the del Norte/Primitivo route.
Spain: From Irun to Santiago de Compostela, 500 miles.
Post 18; June 18, 2016, Saturday.
Day Four: Deba to Markina-Xemein, 23 Km, supposedly.
Looking for the lesson of the day.
We made it to Markina-Xemein. This is Tom writing. We are sitting at a restaurant named Vega and it is packed with people. It’s about 4:00 p.m. Mostly locals are here and lots and lots of kids. I’m sitting here with Carlos, and for awhile Ana and Alexander from St. Petersburg Russia, Juliet from Australia, Miguel from Germany, Leo from France, and many others. The current theme of the discussion is simple: wow, that was a really long hard slog between Deba and Markina-Xemein. A few of us are nursing injuries, soreness, or something else. Young or old, it was a long hard slog. And should I mention the conditions: chilly, windy, and raining all day, sometimes it was a classic hard rain. I was soaked through my rain gear. So, most often the path was really just mud and rocks and a stream of water. We were all separated most of the day, left to slowly plod forward on our own as best we could. At times my trekking poles were used to pole vault across nasty puddles/ponds of water blocking the path.
The challenge is just like Perazzoli/Whitson say in TNCs, there are basically no services along the way (Carlos noted two exceptions below), it is just one long hard trail. It was beautiful at times, sure, but you had to stay focused on the path right in front of you or you would easily slip and fall, straight into the muddy rocky path/stream. Which some of us did several times. And we wait for the lessons of the day.
Wow! What a fantastic day! This is Juliet from Australia. Tom let me put in a few words. I really enjoyed the rain. It was kind of fun. And beautiful. But, yes it was a really long hard hike. And, I need to understand the mileage. Why does the guidebook say the distance is 23Km? Do they mean as the crow flys, or something else? My pedometer app says we did about 28km, or 17.5 miles. And it felt like more. And my notes compare almost exactly to Tom’s and others at the table. Let’s get to the bottom of this! Of course our devices measure every single step so whatever—we’re not stuck on the path at all times.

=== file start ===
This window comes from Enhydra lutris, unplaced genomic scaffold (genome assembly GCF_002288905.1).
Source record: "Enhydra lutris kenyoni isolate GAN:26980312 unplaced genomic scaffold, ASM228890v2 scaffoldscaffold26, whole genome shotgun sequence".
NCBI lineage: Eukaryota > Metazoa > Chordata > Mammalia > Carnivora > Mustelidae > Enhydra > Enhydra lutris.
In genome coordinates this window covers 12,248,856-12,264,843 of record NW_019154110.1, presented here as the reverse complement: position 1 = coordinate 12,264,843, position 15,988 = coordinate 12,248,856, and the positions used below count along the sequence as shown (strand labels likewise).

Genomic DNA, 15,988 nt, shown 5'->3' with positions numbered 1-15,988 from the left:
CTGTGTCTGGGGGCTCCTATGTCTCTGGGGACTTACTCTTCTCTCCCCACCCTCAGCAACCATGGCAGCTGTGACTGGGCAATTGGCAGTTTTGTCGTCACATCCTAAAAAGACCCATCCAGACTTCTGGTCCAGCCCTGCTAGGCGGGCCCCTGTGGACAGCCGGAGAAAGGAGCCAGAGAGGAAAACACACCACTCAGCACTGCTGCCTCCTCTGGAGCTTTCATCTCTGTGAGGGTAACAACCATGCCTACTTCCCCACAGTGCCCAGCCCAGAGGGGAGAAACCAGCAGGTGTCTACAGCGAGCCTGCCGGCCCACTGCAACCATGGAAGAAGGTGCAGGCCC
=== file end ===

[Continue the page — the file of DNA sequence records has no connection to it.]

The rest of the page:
Comments from Carlos as we’re eating. He reminded us that early on we did find a Tavern along the way. We think it may have been in Olatz. See page 59 of TNCs. We had coffees to warm us as best we could, as the barkeep told us of the challenges of running a little tavern on the Camino. There are, apparently, a lot of regulations. He spoke in Spanish and Carlos interpreted. He was from Venezuela and was basically tired of governments and regulations. He was a sorry soul. And then there was the time when at a bend in the path, there was a farmhouse and a Camino sign saying we had 10 Km to go to get to Markina-Xemein. A little girl and a little boy had set up a table with cold drinks and some cereal-bar snacks and fruit. We all bought something from them. They were so cute and the girl was so fastidious about getting us the right change for our purchases that she always gave us too much back. So, we tipped her and her little brother. At one point she went running back into the farm house really happy and excited, I guess to tell her mom. And the cows, goats, and horses looked on . . . in the rain.
And lastly, Harold Rosenberg here. I did pretty well. No major injuries or soreness. I’m just mad at the stress coming from my office. It’s so hard to be away from a busy law office. Trying to be detached from such an attachment is about as hard as it gets. So here I sit with the others, distressed, trying to rally the troops back at the office to get something right. Maybe I shouldn’t have checked in, but sometimes you get reception when you hit the little towns. At times I just miss the café at home, my harp (I play the harp), I miss my band members, and mostly my wife, Shirley. Okay, enough from me. I asked around the table for the lesson of the day
and I didn’t get an answer.
. . .
Apple watch log for the day:
Active cal: 1495
Total steps: 32,843